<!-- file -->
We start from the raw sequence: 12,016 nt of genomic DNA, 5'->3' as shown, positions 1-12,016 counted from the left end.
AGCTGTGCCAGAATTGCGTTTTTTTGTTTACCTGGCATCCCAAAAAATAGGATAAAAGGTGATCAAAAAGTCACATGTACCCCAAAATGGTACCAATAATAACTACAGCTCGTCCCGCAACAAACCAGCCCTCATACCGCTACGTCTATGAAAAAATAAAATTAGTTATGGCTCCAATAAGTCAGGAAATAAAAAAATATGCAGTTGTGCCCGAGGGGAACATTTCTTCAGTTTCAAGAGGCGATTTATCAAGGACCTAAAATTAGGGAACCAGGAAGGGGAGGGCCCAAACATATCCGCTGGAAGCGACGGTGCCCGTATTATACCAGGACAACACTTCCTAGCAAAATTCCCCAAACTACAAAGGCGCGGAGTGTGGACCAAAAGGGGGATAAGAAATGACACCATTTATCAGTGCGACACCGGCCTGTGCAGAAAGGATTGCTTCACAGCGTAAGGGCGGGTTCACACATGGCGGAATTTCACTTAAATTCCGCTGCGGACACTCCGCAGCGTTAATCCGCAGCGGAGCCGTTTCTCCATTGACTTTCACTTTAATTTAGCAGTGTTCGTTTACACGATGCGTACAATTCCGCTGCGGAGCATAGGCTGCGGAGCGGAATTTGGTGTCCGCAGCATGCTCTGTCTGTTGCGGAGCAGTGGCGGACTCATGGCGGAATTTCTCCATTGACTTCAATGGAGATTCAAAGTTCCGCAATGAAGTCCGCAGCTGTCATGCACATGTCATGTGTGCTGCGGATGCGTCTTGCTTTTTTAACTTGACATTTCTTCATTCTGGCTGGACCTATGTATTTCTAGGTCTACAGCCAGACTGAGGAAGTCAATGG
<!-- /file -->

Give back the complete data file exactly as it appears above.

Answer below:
We start from the raw sequence: 12,016 nt of genomic DNA, 5'->3' as shown, positions 1-12,016 counted from the left end.
AGCTGTGCCAGAATTGCGTTTTTTTGTTTACCTGGCATCCCAAAAAATAGGATAAAAGGTGATCAAAAAGTCACATGTACCCCAAAATGGTACCAATAATAACTACAGCTCGTCCCGCAACAAACCAGCCCTCATACCGCTACGTCTATGAAAAAATAAAATTAGTTATGGCTCCAATAAGTCAGGAAATAAAAAAATATGCAGTTGTGCCCGAGGGGAACATTTCTTCAGTTTCAAGAGGCGATTTATCAAGGACCTAAAATTAGGGAACCAGGAAGGGGAGGGCCCAAACATATCCGCTGGAAGCGACGGTGCCCGTATTATACCAGGACAACACTTCCTAGCAAAATTCCCCAAACTACAAAGGCGCGGAGTGTGGACCAAAAGGGGGATAAGAAATGACACCATTTATCAGTGCGACACCGGCCTGTGCAGAAAGGATTGCTTCACAGCGTAAGGGCGGGTTCACACATGGCGGAATTTCACTTAAATTCCGCTGCGGACACTCCGCAGCGTTAATCCGCAGCGGAGCCGTTTCTCCATTGACTTTCACTTTAATTTAGCAGTGTTCGTTTACACGATGCGTACAATTCCGCTGCGGAGCATAGGCTGCGGAGCGGAATTTGGTGTCCGCAGCATGCTCTGTCTGTTGCGGAGCAGTGGCGGACTCATGGCGGAATTTCTCCATTGACTTCAATGGAGATTCAAAGTTCCGCAATGAAGTCCGCAGCTGTCATGCACATGTCATGTGTGCTGCGGATGCGTCTTGCTTTTTTAACTTGACATTTCTTCATTCTGGCTGGACCTATGTATTTCTAGGTCTACAGCCAGACTGAGGAAGTCAATGG